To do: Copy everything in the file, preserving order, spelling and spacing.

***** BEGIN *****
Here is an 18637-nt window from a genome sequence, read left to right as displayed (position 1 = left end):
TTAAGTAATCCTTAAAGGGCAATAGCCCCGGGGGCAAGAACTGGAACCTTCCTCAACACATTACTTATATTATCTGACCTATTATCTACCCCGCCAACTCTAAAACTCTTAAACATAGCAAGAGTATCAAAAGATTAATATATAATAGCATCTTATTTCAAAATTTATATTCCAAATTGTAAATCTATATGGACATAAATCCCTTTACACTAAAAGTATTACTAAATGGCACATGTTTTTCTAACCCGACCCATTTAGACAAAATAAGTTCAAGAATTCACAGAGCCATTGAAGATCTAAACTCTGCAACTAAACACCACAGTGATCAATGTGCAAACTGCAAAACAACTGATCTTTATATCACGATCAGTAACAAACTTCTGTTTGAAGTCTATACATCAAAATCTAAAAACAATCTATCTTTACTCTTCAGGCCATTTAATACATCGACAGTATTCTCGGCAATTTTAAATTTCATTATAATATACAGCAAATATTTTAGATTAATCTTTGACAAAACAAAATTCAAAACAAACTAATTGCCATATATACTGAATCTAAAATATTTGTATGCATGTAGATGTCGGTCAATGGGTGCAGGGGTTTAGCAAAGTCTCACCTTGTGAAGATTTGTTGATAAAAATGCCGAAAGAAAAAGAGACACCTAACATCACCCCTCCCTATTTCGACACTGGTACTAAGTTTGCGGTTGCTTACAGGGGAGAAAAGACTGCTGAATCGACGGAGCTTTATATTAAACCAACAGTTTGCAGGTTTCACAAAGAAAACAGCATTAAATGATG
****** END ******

Here is an 18637-nt window from a genome sequence, read left to right as displayed (position 1 = left end):
TTAAGTAATCCTTAAAGGGCAATAGCCCCGGGGGCAAGAACTGGAACCTTCCTCAACACATTACTTATATTATCTGACCTATTATCTACCCCGCCAACTCTAAAACTCTTAAACATAGCAAGAGTATCAAAAGATTAATATATAATAGCATCTTATTTCAAAATTTATATTCCAAATTGTAAATCTATATGGACATAAATCCCTTTACACTAAAAGTATTACTAAATGGCACATGTTTTTCTAACCCGACCCATTTAGACAAAATAAGTTCAAGAATTCACAGAGCCATTGAAGATCTAAACTCTGCAACTAAACACCACAGTGATCAATGTGCAAACTGCAAAACAACTGATCTTTATATCACGATCAGTAACAAACTTCTGTTTGAAGTCTATACATCAAAATCTAAAAACAATCTATCTTTACTCTTCAGGCCATTTAATACATCGACAGTATTCTCGGCAATTTTAAATTTCATTATAATATACAGCAAATATTTTAGATTAATCTTTGACAAAACAAAATTCAAAACAAACTAATTGCCATATATACTGAATCTAAAATATTTGTATGCATGTAGATGTCGGTCAATGGGTGCAGGGGTTTAGCAAAGTCTCACCTTGTGAAGATTTGTTGATAAAAATGCCGAAAGAAAAAGAGACACCTAACATCACCCCTCCCTATTTCGACACTGGTACTAAGTTTGCGGTTGCTTACAGGGGAGAAAAGACTGCTGAATCGACGGAGCTTTATATTAAACCAACAGTTTGCAGGTTTCACAAAGAAAACAGCATTAAATGATG